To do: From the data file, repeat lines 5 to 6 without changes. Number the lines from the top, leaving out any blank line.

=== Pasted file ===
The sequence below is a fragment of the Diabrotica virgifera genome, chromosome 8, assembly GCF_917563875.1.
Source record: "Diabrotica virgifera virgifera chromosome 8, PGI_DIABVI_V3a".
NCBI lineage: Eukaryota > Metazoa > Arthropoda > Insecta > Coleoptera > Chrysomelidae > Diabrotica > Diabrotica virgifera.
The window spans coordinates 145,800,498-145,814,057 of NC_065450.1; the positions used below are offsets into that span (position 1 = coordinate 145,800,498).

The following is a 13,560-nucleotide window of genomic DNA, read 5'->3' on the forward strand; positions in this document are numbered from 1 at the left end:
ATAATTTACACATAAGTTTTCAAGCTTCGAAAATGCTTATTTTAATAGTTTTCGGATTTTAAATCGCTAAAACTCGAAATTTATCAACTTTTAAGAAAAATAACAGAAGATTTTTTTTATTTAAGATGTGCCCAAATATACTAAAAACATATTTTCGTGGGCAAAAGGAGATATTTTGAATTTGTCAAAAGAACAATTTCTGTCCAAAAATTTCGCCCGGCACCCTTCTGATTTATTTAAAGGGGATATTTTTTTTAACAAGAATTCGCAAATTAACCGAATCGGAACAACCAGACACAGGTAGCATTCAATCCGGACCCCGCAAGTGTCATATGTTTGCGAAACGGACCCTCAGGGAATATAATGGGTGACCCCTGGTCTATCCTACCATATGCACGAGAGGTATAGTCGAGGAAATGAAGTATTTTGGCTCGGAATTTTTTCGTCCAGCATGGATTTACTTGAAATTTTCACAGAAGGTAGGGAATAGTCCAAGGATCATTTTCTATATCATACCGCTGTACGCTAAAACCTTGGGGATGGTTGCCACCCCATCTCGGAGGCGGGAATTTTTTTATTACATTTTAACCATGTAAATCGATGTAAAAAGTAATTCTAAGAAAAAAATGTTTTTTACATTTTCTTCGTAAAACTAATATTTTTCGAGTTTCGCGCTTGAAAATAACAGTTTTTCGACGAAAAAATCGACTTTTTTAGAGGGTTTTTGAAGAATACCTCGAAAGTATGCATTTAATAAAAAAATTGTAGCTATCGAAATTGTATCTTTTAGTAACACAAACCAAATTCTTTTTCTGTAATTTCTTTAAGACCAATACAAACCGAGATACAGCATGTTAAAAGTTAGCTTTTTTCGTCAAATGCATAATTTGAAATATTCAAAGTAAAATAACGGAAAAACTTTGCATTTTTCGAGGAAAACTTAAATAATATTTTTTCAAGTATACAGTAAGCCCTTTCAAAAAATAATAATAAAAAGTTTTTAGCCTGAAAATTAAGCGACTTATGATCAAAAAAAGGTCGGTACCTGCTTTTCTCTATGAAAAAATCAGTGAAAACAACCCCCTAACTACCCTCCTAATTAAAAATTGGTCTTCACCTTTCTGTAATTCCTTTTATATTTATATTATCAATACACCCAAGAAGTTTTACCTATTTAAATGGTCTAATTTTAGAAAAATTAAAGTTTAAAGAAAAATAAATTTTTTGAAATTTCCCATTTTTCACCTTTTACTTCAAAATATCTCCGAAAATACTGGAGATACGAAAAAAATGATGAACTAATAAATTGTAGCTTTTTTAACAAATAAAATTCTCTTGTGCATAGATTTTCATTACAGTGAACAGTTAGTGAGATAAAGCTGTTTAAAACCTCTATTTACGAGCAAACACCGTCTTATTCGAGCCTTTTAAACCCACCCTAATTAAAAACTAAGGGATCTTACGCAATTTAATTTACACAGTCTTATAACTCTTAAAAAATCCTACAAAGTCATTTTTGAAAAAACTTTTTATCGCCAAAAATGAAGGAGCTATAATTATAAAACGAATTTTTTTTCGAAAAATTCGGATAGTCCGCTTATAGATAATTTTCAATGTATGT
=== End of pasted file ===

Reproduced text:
The following is a 13,560-nucleotide window of genomic DNA, read 5'->3' on the forward strand; positions in this document are numbered from 1 at the left end:
ATAATTTACACATAAGTTTTCAAGCTTCGAAAATGCTTATTTTAATAGTTTTCGGATTTTAAATCGCTAAAACTCGAAATTTATCAACTTTTAAGAAAAATAACAGAAGATTTTTTTTATTTAAGATGTGCCCAAATATACTAAAAACATATTTTCGTGGGCAAAAGGAGATATTTTGAATTTGTCAAAAGAACAATTTCTGTCCAAAAATTTCGCCCGGCACCCTTCTGATTTATTTAAAGGGGATATTTTTTTTAACAAGAATTCGCAAATTAACCGAATCGGAACAACCAGACACAGGTAGCATTCAATCCGGACCCCGCAAGTGTCATATGTTTGCGAAACGGACCCTCAGGGAATATAATGGGTGACCCCTGGTCTATCCTACCATATGCACGAGAGGTATAGTCGAGGAAATGAAGTATTTTGGCTCGGAATTTTTTCGTCCAGCATGGATTTACTTGAAATTTTCACAGAAGGTAGGGAATAGTCCAAGGATCATTTTCTATATCATACCGCTGTACGCTAAAACCTTGGGGATGGTTGCCACCCCATCTCGGAGGCGGGAATTTTTTTATTACATTTTAACCATGTAAATCGATGTAAAAAGTAATTCTAAGAAAAAAATGTTTTTTACATTTTCTTCGTAAAACTAATATTTTTCGAGTTTCGCGCTTGAAAATAACAGTTTTTCGACGAAAAAATCGACTTTTTTAGAGGGTTTTTGAAGAATACCTCGAAAGTATGCATTTAATAAAAAAATTGTAGCTATCGAAATTGTATCTTTTAGTAACACAAACCAAATTCTTTTTCTGTAATTTCTTTAAGACCAATACAAACCGAGATACAGCATGTTAAAAGTTAGCTTTTTTCGTCAAATGCATAATTTGAAATATTCAAAGTAAAATAACGGAAAAACTTTGCATTTTTCGAGGAAAACTTAAATAATATTTTTTCAAGTATACAGTAAGCCCTTTCAAAAAATAATAATAAAAAGTTTTTAGCCTGAAAATTAAGCGACTTATGATCAAAAAAAGGTCGGTACCTGCTTTTCTCTATGAAAAAATCAGTGAAAACAACCCCCTAACTACCCTCCTAATTAAAAATTGGTCTTCACCTTTCTGTAATTCCTTTTATATTTATATTATCAATACACCCAAGAAGTTTTACCTATTTAAATGGTCTAATTTTAGAAAAATTAAAGTTTAAAGAAAAATAAATTTTTTGAAATTTCCCATTTTTCACCTTTTACTTCAAAATATCTCCGAAAATACTGGAGATACGAAAAAAATGATGAACTAATAAATTGTAGCTTTTTTAACAAATAAAATTCTCTTGTGCATAGATTTTCATTACAGTGAACAGTTAGTGAGATAAAGCTGTTTAAAACCTCTATTTACGAGCAAACACCGTCTTATTCGAGCCTTTTAAACCCACCCTAATTAAAAACTAAGGGATCTTACGCAATTTAATTTACACAGTCTTATAACTCTTAAAAAATCCTACAAAGTCATTTTTGAAAAAACTTTTTATCGCCAAAAATGAAGGAGCTATAATTATAAAACGAATTTTTTTTCGAAAAATTCGGATAGTCCGCTTATAGATAATTTTCAATGTATGT